Defining the Role of a Maintenance Planner

Tor Idhammar
Tags: condition monitoring, planning and scheduling

Organizations should have a clear work description of what a planner’s role is. The role may vary between organizations, mainly due to plant size. Some organizations have combined planners/supervisors. Some have dedicated planners for shutdowns/turnarounds. Many have people with a planner’s title but no planning.

So how do we figure out a planner’s role? The first step is to decide if you (as a plant) want to have planning. In my opinion, it would be a huge mistake to decide against planning, but if you do, you might as well get rid of planners and/or the role of planning. Most of us will decide we should have planning.

We can’t figure out a clear role unless we first have a clear, agreed-upon workflow that describes in which order we are going to pass on information, to whom and who is responsible. Therefore, the first step is to design clear, agreed-upon workflows (business processes) for our daily work, shutdown work, etc. Once we have the workflows, we can start describing the role of planners (and others).

Be aware when you start describing the role that it is easy to describe all the things a planner should do in a lengthy document. I have seen role descriptions for planners that instruct the planner to do absolutely everything that no one else has time or wants to do. If you have an all-inclusive role description for planners in your plant, perhaps you need to think again. We are often afraid of having a description that allows a planner to say, “That is not my job.” However, I want to argue that it is critical that a planner says “no” to certain assignments. This is because your planners should primarily be planning. If you divert them in emergency work, special projects, supervision, etc., they will be doing those things and not planning.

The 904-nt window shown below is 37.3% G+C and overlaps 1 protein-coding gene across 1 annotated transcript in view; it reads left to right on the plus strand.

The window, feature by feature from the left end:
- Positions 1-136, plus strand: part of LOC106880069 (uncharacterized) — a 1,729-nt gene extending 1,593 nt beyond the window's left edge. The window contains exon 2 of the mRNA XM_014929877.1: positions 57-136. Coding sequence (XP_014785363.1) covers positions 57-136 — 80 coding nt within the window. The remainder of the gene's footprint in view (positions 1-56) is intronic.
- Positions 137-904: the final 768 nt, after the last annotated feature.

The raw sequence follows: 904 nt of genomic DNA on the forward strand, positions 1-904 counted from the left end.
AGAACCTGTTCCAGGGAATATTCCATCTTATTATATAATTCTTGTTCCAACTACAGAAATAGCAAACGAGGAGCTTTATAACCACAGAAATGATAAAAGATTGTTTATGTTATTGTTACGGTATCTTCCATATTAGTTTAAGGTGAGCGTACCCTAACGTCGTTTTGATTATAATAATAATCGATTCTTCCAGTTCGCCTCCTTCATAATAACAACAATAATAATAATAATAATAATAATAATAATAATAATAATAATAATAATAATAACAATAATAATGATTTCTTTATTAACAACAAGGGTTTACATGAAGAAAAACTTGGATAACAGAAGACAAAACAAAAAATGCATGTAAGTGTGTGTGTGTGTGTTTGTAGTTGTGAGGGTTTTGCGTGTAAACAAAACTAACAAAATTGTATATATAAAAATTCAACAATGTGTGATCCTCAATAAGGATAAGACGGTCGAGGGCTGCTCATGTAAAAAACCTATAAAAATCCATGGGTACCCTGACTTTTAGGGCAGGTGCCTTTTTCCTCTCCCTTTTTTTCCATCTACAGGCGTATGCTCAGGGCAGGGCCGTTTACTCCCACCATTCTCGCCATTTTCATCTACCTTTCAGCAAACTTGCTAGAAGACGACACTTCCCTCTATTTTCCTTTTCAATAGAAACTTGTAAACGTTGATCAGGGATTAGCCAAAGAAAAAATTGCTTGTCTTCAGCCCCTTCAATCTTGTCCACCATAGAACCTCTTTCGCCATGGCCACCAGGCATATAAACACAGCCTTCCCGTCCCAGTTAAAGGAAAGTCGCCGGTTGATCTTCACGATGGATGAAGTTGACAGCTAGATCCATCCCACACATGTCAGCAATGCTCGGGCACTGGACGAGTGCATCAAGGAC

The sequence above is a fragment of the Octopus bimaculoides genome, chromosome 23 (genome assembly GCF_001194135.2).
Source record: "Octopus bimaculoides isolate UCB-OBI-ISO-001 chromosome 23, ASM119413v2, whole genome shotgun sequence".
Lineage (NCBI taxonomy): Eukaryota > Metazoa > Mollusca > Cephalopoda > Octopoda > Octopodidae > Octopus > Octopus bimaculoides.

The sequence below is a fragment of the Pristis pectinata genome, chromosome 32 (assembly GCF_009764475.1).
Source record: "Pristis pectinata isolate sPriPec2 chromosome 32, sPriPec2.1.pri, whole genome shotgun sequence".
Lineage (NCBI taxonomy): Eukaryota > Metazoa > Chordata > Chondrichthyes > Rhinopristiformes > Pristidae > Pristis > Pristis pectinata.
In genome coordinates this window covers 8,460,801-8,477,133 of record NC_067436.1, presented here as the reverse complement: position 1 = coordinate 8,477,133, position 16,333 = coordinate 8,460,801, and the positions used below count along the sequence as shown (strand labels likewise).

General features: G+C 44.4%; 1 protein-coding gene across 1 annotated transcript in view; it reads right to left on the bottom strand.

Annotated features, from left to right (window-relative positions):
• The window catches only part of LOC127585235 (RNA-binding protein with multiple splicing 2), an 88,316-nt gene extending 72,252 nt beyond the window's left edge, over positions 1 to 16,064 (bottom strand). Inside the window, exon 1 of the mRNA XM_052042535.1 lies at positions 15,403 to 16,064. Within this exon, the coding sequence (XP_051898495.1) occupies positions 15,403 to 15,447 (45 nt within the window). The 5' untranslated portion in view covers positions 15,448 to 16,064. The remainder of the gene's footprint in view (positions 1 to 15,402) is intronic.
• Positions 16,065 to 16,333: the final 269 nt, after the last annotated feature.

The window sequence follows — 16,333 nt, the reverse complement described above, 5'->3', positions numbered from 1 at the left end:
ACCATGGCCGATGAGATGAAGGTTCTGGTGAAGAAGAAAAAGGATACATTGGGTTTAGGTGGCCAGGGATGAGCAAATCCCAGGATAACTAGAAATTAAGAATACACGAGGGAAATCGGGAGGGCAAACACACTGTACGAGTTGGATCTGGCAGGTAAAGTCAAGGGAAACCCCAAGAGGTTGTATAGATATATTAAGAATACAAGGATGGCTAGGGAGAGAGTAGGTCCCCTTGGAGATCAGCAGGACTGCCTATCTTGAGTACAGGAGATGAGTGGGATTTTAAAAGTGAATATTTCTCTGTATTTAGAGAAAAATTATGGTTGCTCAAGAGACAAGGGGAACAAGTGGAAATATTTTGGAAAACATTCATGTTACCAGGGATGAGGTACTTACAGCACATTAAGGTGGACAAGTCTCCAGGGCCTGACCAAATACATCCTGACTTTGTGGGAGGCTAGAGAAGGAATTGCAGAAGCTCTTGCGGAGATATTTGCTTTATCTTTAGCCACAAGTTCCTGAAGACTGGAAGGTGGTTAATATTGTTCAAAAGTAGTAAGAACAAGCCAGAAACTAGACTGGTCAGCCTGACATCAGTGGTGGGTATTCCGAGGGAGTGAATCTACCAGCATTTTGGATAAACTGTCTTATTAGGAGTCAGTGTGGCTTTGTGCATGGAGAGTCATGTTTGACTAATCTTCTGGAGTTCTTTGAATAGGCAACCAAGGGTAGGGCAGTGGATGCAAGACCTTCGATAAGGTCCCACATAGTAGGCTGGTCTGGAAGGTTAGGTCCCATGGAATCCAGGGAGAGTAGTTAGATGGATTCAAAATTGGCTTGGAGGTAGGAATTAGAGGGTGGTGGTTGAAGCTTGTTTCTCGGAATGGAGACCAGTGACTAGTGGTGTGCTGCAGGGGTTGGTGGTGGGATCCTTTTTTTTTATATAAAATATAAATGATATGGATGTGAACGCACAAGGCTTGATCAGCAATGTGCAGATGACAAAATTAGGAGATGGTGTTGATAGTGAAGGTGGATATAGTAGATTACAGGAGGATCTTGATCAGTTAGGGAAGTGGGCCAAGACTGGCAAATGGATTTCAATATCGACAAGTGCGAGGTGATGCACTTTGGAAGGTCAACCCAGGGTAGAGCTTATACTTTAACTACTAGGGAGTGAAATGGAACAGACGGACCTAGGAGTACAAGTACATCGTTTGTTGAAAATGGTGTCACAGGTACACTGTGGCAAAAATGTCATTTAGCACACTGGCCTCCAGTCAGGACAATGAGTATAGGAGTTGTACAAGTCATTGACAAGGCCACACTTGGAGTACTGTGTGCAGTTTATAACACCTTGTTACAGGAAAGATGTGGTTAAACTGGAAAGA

When we at IDCON describe the planner’s role, we often start in the opposite end. We describe what a planner should not do, then describe what a planner should work on. We see the no-no list being used more than the actual work description in day-to-day work. What follows is a typical no-no list for a planner’s role.

A planner should not:

  • Plan emergency work
  • Act as a relief supervisor
  • Become a material expeditor
  • Work on tools
  • Perform time-consuming clerical activities
  • Plan from behind a desk only
  • Become a “go-fer” for maintenance/operations supervisors

The reason for the no-no list is that all of the activities will reduce the amount of planned work you have in your facility.


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